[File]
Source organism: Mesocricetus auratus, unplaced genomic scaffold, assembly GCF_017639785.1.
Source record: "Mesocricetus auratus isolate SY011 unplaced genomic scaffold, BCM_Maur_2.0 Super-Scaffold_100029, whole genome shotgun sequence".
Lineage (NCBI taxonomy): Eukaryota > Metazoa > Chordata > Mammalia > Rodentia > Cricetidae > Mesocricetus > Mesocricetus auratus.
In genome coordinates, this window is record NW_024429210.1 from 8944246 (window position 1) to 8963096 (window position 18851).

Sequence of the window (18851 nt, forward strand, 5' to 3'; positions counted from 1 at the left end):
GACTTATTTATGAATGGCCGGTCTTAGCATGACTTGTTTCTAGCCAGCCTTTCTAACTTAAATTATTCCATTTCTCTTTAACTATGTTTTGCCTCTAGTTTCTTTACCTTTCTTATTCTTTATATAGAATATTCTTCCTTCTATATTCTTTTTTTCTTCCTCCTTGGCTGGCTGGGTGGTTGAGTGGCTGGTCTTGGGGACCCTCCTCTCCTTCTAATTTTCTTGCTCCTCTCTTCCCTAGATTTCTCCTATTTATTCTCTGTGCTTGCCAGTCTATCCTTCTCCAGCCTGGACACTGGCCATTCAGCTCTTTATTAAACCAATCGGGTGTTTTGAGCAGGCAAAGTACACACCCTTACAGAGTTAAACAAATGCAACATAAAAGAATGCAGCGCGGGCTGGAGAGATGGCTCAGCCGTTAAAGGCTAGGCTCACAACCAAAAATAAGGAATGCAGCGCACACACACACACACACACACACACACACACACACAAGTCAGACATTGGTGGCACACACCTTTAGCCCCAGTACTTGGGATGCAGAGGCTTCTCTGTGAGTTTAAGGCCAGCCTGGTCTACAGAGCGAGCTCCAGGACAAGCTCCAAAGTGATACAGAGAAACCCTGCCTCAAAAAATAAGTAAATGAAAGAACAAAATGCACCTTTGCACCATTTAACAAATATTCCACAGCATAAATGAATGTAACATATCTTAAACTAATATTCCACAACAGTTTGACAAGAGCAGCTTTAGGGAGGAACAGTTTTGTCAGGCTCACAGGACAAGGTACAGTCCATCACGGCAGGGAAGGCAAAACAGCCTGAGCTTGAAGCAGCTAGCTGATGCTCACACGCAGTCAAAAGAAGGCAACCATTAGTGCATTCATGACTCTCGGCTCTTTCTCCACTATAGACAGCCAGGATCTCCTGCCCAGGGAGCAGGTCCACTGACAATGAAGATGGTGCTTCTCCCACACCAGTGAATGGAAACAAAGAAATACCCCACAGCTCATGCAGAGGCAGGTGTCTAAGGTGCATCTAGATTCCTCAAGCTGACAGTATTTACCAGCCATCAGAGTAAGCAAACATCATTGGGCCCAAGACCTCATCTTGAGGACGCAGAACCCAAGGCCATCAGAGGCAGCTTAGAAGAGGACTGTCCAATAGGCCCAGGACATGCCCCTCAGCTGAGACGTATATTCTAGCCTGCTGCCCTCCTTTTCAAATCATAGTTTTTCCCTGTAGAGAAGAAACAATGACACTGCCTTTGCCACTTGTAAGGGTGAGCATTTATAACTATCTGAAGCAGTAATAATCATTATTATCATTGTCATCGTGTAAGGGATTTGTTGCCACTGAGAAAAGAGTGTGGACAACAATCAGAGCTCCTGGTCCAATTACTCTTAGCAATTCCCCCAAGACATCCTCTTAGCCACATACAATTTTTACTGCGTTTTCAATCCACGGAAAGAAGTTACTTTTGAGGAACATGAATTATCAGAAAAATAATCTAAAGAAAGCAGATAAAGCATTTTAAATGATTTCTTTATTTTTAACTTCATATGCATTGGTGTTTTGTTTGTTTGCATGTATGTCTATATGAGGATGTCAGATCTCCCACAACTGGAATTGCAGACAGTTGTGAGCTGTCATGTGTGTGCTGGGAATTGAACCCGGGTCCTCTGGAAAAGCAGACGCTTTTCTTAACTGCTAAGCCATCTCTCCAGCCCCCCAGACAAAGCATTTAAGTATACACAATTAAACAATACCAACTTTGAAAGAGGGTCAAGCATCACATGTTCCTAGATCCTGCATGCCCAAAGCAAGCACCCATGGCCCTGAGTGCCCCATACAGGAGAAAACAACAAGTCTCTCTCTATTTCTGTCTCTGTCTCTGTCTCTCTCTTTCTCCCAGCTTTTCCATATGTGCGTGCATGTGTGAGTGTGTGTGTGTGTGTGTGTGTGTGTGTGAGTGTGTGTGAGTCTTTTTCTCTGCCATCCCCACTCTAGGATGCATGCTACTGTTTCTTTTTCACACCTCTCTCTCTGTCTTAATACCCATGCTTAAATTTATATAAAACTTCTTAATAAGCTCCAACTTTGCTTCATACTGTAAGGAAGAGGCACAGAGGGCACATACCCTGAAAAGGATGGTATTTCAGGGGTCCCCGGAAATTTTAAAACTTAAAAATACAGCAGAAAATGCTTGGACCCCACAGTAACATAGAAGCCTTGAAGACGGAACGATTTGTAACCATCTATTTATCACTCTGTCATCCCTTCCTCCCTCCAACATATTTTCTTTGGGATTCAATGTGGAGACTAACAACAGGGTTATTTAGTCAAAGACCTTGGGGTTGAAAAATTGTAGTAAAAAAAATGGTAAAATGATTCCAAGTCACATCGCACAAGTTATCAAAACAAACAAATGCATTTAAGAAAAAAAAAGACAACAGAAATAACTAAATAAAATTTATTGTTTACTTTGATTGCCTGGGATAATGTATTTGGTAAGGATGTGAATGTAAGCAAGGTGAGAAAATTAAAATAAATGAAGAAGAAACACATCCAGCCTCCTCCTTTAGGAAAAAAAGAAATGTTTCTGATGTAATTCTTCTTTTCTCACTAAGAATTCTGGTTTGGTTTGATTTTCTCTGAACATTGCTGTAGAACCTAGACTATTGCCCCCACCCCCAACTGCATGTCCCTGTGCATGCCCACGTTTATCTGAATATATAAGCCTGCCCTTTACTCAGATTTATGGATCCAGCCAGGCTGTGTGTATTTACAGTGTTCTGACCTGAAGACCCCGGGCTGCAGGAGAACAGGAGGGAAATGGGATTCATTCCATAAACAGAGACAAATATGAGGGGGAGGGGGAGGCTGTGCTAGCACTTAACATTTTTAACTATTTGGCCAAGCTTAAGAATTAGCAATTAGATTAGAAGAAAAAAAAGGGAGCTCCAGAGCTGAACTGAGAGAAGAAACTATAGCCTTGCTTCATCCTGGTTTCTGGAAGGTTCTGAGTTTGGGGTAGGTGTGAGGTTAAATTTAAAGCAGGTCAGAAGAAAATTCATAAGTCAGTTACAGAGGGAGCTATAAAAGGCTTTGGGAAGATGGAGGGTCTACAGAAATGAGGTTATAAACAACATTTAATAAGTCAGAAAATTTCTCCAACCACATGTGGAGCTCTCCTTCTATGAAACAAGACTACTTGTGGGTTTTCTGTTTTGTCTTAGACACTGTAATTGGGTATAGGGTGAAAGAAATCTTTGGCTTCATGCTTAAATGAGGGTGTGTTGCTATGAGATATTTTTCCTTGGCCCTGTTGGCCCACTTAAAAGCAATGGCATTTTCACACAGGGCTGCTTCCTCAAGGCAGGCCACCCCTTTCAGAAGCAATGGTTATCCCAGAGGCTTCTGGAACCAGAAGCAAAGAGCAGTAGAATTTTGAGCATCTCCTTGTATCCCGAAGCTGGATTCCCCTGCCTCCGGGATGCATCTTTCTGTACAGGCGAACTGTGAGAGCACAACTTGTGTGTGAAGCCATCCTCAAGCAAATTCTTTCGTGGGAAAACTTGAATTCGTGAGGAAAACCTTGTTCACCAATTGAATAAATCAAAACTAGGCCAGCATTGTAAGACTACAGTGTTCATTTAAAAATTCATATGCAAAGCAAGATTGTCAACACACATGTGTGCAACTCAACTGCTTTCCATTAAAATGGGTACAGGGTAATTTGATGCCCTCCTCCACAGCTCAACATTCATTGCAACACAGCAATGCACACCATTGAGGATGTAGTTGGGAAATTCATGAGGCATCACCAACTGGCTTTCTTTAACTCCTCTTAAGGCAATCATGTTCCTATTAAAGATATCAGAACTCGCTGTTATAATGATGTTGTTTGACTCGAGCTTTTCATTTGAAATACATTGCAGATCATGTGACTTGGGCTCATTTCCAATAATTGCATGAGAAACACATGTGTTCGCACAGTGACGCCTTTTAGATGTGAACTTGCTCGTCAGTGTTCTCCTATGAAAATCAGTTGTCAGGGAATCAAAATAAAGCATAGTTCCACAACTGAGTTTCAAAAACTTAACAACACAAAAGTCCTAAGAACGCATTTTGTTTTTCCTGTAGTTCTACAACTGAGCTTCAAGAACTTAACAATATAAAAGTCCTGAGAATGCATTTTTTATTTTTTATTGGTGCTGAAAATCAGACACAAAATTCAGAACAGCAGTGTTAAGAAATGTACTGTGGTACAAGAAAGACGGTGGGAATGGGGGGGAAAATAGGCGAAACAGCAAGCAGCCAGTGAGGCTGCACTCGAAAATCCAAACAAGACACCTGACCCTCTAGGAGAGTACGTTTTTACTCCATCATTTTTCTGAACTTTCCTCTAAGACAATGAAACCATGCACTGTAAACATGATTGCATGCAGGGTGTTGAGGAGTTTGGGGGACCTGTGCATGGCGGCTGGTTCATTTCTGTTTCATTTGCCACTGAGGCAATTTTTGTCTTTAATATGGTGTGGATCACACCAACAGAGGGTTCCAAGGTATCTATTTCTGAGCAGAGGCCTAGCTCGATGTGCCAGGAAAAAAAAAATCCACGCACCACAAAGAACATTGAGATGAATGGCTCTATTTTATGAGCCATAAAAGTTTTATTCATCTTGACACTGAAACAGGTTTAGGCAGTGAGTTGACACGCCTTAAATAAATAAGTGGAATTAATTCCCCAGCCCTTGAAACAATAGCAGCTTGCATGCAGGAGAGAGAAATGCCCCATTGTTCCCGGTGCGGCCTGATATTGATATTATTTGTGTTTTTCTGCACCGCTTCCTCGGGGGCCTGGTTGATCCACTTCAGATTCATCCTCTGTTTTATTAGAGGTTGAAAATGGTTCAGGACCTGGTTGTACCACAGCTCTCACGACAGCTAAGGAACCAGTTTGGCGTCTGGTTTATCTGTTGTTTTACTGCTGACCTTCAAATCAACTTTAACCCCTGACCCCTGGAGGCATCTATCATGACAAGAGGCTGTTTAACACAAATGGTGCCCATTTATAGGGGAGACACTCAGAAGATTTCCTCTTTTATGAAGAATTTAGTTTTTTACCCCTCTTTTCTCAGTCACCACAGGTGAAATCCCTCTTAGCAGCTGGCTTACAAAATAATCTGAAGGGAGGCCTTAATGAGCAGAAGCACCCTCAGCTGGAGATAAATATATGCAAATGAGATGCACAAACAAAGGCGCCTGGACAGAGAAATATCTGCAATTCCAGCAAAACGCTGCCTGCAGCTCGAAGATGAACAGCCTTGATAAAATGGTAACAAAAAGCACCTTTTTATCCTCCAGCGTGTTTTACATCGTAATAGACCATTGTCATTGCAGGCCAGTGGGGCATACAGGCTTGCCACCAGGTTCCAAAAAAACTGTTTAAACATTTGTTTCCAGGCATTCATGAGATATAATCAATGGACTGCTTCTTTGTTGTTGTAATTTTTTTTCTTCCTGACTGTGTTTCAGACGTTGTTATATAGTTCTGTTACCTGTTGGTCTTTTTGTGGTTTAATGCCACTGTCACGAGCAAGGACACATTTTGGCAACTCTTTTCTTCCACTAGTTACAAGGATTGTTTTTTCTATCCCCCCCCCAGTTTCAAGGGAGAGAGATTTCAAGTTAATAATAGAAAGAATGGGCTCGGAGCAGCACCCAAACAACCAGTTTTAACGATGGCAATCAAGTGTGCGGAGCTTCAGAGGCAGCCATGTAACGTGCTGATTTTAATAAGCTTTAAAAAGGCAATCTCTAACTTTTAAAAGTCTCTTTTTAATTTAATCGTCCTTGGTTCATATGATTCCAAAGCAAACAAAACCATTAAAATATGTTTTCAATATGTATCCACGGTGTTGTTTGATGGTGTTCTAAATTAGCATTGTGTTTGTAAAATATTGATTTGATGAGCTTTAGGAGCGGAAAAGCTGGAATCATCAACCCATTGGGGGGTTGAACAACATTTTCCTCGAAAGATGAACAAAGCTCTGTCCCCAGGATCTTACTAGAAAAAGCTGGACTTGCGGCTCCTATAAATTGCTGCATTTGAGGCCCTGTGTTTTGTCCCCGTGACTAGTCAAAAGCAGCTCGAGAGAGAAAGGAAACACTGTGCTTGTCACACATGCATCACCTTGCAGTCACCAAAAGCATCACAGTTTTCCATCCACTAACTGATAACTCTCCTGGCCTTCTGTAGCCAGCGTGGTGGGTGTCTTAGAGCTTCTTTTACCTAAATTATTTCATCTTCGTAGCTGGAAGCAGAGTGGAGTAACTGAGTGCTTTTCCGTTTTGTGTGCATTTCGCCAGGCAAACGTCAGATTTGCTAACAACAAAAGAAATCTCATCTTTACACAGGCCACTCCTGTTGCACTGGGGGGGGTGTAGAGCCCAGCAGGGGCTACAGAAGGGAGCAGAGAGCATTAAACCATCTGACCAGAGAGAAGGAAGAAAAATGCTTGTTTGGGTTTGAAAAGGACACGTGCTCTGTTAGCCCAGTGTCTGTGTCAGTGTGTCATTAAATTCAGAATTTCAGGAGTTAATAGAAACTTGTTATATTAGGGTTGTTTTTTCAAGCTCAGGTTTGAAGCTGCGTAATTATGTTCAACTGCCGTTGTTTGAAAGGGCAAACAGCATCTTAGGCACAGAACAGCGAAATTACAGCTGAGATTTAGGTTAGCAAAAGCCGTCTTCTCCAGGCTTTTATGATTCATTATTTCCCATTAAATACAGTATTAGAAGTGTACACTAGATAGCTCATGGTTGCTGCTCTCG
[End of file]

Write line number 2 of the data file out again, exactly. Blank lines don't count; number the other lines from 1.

Source record: "Mesocricetus auratus isolate SY011 unplaced genomic scaffold, BCM_Maur_2.0 Super-Scaffold_100029, whole genome shotgun sequence".